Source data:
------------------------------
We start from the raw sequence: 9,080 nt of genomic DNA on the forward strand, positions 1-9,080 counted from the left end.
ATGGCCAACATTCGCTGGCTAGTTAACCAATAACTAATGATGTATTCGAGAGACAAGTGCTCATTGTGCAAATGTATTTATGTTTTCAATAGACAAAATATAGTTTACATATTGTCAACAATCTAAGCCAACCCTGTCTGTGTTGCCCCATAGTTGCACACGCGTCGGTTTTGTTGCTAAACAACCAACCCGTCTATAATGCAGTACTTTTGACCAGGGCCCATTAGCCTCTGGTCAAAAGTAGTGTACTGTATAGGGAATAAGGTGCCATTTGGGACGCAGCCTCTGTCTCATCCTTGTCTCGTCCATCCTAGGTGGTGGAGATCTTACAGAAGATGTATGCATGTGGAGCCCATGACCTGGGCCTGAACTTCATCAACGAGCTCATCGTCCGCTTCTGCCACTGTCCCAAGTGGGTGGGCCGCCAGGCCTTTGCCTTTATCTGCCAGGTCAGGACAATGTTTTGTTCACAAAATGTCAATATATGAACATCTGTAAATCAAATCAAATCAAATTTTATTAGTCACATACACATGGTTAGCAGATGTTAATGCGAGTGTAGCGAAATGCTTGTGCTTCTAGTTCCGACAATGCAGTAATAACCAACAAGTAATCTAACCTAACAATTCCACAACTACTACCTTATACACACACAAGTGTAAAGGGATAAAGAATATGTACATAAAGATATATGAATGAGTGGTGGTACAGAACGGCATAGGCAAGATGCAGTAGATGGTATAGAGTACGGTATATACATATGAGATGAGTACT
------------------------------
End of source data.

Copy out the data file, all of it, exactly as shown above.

We start from the raw sequence: 9,080 nt of genomic DNA on the forward strand, positions 1-9,080 counted from the left end.
ATGGCCAACATTCGCTGGCTAGTTAACCAATAACTAATGATGTATTCGAGAGACAAGTGCTCATTGTGCAAATGTATTTATGTTTTCAATAGACAAAATATAGTTTACATATTGTCAACAATCTAAGCCAACCCTGTCTGTGTTGCCCCATAGTTGCACACGCGTCGGTTTTGTTGCTAAACAACCAACCCGTCTATAATGCAGTACTTTTGACCAGGGCCCATTAGCCTCTGGTCAAAAGTAGTGTACTGTATAGGGAATAAGGTGCCATTTGGGACGCAGCCTCTGTCTCATCCTTGTCTCGTCCATCCTAGGTGGTGGAGATCTTACAGAAGATGTATGCATGTGGAGCCCATGACCTGGGCCTGAACTTCATCAACGAGCTCATCGTCCGCTTCTGCCACTGTCCCAAGTGGGTGGGCCGCCAGGCCTTTGCCTTTATCTGCCAGGTCAGGACAATGTTTTGTTCACAAAATGTCAATATATGAACATCTGTAAATCAAATCAAATCAAATTTTATTAGTCACATACACATGGTTAGCAGATGTTAATGCGAGTGTAGCGAAATGCTTGTGCTTCTAGTTCCGACAATGCAGTAATAACCAACAAGTAATCTAACCTAACAATTCCACAACTACTACCTTATACACACACAAGTGTAAAGGGATAAAGAATATGTACATAAAGATATATGAATGAGTGGTGGTACAGAACGGCATAGGCAAGATGCAGTAGATGGTATAGAGTACGGTATATACATATGAGATGAGTACT